Benjamin Britten was an expert in three different musical fields -- conducting, composing and playing the piano. Britten was born in Lowestoft, a town on the English seacoast. (His birthday, November 22nd, happens to be the saint day of the patron saint of music, St. Cecilia.) Benjamin's father was a dentist; his mother loved to sing, and regularly held concerts in their home.
From the moment he started playing the piano, Britten knew he wanted to earn his living as a composer. His first paying job was writing music for films.
Britten was a pacifist -- he didn't believe in fighting wars. So when it became obvious that England would go to war with Germany in 1939, Britten left for America. But it was impossible to take the “Brit" out of Britten. In the middle of World War II, he sailed back to his native country.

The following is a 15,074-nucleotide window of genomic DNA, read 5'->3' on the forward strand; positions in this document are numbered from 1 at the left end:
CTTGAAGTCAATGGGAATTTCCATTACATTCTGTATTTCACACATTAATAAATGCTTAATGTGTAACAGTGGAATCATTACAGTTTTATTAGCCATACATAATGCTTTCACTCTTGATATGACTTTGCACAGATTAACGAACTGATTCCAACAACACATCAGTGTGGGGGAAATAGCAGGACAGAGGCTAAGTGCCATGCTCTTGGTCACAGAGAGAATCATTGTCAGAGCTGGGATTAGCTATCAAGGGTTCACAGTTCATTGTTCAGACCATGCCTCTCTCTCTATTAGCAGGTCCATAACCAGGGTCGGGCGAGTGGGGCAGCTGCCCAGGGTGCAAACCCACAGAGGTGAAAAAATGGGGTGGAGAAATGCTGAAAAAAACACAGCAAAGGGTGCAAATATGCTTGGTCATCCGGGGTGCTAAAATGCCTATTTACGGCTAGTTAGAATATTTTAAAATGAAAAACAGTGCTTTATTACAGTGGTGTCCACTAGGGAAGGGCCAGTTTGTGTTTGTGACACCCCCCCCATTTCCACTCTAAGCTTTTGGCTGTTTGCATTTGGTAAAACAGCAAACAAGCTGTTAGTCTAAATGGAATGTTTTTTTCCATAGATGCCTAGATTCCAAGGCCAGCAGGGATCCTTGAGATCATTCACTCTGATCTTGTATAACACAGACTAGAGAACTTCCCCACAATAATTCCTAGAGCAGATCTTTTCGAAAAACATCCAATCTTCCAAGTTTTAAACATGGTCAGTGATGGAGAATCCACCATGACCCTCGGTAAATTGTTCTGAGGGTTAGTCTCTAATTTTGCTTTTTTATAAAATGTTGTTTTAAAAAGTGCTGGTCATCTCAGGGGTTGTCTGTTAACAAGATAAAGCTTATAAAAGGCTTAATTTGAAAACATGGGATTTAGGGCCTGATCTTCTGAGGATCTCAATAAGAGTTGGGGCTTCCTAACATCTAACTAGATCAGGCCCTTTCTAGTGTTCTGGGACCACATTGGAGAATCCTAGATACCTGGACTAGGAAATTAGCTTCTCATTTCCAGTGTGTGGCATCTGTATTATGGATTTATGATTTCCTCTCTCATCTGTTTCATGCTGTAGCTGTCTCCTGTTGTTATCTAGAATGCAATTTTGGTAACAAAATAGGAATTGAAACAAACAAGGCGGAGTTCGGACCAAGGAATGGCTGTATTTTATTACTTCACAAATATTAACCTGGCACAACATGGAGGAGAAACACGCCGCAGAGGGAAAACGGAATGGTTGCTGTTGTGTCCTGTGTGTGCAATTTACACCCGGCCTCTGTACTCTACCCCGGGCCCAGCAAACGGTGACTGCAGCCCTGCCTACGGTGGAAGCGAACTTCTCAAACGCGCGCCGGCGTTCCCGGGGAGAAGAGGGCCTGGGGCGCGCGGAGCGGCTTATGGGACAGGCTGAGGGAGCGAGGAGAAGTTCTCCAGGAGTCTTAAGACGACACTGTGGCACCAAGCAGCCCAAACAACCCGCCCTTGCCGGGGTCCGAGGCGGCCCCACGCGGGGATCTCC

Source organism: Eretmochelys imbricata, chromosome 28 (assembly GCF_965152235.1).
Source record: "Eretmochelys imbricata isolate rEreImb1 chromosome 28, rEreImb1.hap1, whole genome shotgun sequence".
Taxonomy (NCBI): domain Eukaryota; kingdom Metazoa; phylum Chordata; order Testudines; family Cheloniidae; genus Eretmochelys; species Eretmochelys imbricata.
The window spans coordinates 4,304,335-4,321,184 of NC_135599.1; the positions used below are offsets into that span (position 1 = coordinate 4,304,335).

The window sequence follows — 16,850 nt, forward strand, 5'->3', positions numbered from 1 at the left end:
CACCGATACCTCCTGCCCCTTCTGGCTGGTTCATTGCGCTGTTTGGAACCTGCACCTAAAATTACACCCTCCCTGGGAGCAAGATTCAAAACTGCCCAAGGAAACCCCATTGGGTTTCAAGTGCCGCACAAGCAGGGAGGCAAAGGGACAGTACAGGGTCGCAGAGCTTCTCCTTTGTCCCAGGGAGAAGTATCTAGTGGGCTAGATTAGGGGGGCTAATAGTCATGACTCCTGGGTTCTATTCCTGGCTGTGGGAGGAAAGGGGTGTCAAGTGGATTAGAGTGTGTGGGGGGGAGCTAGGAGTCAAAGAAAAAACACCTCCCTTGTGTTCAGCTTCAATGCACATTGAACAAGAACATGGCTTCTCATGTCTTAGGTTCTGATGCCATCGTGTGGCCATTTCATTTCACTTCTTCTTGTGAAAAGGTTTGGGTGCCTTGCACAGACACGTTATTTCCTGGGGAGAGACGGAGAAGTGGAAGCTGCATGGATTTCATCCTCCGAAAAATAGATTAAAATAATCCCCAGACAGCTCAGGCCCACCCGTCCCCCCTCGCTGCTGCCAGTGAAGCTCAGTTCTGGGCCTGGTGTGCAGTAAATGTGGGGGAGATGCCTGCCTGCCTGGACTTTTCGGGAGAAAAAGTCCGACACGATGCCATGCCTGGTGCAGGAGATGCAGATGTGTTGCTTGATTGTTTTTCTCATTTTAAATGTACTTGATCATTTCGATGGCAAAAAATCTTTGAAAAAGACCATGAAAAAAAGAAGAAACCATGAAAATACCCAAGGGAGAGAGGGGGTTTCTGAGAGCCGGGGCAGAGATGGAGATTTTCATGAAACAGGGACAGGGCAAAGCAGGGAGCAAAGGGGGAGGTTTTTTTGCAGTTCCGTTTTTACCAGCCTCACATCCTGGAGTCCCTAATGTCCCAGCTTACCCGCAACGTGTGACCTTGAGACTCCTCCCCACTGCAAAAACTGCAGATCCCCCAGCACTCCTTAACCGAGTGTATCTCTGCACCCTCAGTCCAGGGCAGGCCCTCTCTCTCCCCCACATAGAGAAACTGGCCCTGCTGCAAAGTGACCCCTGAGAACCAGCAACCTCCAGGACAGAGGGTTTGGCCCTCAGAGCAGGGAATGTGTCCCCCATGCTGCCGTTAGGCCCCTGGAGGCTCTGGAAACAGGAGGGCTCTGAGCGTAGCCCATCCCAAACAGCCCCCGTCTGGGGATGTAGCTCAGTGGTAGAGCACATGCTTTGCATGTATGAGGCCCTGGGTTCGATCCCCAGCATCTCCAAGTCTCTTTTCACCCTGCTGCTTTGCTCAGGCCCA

When the war was over, the biggest opera company in England held a gala reopening, and commissioned Britten to write a new opera for the occasion. Britten was also asked to compose an opera when Elizabeth II was crowned Queen of England.
Benjamin Britten Simple Symphony: Playful Pizzicato
Composed in 1934
Performed by Bournemouth Sinfonietta
Richard Studt, conductor